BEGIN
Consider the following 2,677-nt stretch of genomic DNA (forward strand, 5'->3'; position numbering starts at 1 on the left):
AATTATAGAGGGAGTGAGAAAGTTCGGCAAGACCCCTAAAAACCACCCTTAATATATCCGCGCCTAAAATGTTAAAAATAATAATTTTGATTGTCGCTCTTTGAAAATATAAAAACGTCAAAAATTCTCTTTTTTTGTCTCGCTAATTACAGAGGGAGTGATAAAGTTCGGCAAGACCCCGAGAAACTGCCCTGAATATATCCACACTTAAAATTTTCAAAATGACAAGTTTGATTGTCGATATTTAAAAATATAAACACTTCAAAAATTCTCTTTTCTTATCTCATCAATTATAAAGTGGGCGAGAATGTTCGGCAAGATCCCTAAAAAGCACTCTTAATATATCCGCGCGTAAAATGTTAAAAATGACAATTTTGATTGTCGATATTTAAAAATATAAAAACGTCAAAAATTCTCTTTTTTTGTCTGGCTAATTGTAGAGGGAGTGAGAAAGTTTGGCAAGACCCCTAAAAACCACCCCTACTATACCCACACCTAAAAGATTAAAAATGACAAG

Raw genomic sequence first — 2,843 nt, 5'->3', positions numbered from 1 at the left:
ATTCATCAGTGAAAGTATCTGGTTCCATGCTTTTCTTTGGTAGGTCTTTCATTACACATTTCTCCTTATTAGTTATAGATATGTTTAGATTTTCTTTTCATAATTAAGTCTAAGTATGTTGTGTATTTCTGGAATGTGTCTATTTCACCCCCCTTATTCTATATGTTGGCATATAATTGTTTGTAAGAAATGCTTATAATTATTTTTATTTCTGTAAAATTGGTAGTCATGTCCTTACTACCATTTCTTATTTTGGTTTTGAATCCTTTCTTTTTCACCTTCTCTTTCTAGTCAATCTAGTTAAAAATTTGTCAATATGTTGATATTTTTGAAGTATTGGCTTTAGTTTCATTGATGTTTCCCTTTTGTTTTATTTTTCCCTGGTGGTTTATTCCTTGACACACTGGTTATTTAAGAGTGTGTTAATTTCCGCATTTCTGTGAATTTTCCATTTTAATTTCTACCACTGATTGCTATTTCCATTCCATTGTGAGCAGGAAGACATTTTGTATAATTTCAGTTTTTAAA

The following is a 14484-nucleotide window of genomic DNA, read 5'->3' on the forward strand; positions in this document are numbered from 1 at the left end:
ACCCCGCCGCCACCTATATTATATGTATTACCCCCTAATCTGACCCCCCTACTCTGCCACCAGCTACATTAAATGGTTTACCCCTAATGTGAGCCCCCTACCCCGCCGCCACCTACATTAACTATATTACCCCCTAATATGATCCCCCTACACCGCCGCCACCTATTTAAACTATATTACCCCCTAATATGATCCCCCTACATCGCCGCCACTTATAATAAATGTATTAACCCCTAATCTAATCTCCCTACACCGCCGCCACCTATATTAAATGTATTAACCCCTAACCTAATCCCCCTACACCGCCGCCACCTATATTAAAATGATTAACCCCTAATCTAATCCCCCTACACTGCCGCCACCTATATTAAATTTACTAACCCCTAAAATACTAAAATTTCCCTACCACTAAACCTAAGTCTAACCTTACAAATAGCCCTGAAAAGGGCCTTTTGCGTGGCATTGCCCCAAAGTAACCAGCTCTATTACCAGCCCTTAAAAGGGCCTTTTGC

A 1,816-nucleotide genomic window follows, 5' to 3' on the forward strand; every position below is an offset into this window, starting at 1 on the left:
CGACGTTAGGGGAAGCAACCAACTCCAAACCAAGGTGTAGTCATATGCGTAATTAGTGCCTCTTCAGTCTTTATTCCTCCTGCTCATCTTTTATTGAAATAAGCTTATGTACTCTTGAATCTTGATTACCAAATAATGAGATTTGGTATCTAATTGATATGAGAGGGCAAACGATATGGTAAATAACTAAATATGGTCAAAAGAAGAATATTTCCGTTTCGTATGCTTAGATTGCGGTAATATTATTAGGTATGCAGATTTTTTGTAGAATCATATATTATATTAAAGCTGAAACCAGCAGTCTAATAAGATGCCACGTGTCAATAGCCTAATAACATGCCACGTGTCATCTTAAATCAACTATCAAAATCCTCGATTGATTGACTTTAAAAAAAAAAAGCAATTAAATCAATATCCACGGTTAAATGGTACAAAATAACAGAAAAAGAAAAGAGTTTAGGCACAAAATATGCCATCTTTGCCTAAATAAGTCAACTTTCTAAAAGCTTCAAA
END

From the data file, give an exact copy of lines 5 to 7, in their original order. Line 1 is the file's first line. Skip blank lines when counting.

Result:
The following is a 14484-nucleotide window of genomic DNA, read 5'->3' on the forward strand; positions in this document are numbered from 1 at the left end:
ACCCCGCCGCCACCTATATTATATGTATTACCCCCTAATCTGACCCCCCTACTCTGCCACCAGCTACATTAAATGGTTTACCCCTAATGTGAGCCCCCTACCCCGCCGCCACCTACATTAACTATATTACCCCCTAATATGATCCCCCTACACCGCCGCCACCTATTTAAACTATATTACCCCCTAATATGATCCCCCTACATCGCCGCCACTTATAATAAATGTATTAACCCCTAATCTAATCTCCCTACACCGCCGCCACCTATATTAAATGTATTAACCCCTAACCTAATCCCCCTACACCGCCGCCACCTATATTAAAATGATTAACCCCTAATCTAATCCCCCTACACTGCCGCCACCTATATTAAATTTACTAACCCCTAAAATACTAAAATTTCCCTACCACTAAACCTAAGTCTAACCTTACAAATAGCCCTGAAAAGGGCCTTTTGCGTGGCATTGCCCCAAAGTAACCAGCTCTATTACCAGCCCTTAAAAGGGCCTTTTGC

A 1,816-nucleotide genomic window follows, 5' to 3' on the forward strand; every position below is an offset into this window, starting at 1 on the left: